How the heck is this your favorite memory? This sounds maudlin at best. okay i admit it. i'm just joshing you. here's the deal. it's not that big of a deal but it's our deal. bubbles. she likes bubbles. and she likes blowing them and letting me run and catch them. she's always loved bubbles. and when she blows them she likes me to dance in them and sing--do not laugh--tiny bubbles you know like tiny tim? any way. i love making her laugh and giggle and that's her favorite way. so i guess my favorite memory with delainey is her favorite memory too.
i wonder if delainey still loves blowing bubbles. she's 25 now. a grown woman. i wonder if she's happy.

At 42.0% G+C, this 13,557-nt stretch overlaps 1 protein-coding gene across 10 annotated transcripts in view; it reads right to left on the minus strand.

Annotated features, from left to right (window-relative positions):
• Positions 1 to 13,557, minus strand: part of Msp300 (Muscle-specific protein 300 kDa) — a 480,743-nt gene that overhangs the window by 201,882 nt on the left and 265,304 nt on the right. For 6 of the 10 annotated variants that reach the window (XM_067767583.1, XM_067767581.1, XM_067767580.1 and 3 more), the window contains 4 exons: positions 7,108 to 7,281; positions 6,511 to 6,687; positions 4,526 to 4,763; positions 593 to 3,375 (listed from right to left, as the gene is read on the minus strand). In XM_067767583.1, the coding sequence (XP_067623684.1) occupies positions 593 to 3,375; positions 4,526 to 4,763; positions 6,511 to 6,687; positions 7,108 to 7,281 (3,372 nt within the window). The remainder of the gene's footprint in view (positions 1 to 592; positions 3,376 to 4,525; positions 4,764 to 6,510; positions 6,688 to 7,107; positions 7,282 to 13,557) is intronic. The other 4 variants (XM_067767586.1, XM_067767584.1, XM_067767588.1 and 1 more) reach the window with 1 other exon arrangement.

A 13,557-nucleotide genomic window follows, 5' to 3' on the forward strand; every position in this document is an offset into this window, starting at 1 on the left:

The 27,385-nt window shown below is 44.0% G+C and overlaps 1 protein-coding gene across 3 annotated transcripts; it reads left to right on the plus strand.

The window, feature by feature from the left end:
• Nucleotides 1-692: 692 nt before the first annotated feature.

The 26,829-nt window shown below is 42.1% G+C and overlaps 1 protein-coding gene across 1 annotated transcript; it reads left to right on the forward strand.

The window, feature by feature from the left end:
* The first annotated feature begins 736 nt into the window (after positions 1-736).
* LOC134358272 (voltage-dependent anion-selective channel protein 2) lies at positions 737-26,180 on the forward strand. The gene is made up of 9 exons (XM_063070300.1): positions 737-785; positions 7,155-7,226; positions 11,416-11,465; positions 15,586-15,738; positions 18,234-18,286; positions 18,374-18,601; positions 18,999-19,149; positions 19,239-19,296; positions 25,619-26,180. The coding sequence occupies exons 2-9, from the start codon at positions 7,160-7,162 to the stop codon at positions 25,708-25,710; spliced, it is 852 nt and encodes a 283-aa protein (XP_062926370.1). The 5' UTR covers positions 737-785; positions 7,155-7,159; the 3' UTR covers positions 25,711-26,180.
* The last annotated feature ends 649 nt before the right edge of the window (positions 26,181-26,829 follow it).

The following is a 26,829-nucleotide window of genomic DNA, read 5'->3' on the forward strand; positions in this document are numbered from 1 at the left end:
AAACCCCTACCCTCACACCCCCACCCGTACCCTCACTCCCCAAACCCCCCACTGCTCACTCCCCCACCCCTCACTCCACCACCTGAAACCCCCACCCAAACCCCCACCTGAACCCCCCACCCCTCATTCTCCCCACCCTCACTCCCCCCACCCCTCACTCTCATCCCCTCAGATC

why don't you go home. see her. see your dad? I don't want to talk about it.
there's no one to dance in the bubbles for her now, michael. doesn't that bother you? aren't you the least bit curious to see what kind of woman your sister has become?
how can she be a woman. she's a child in a woman's body. she'll never have her own babies, never be loved, never have a family.
you're her family.
i'm her brother. and i'm a shit one at best. i'm no good to her.
well you may be all she has.
that's dad's fault. he never wanted to give her the opportunity to learn to be independent. not really. sure he had her helping around the house, the farm, like we all did, but when the counselor at her school suggested delainey go to to this cool group home, he said no. it was our duty to look after her. and that just pisses me off. she could be working at the store, making her friends, and instead she has only aunt nancy and dad. he didn't think. he didn't plan for when mom and he were gone.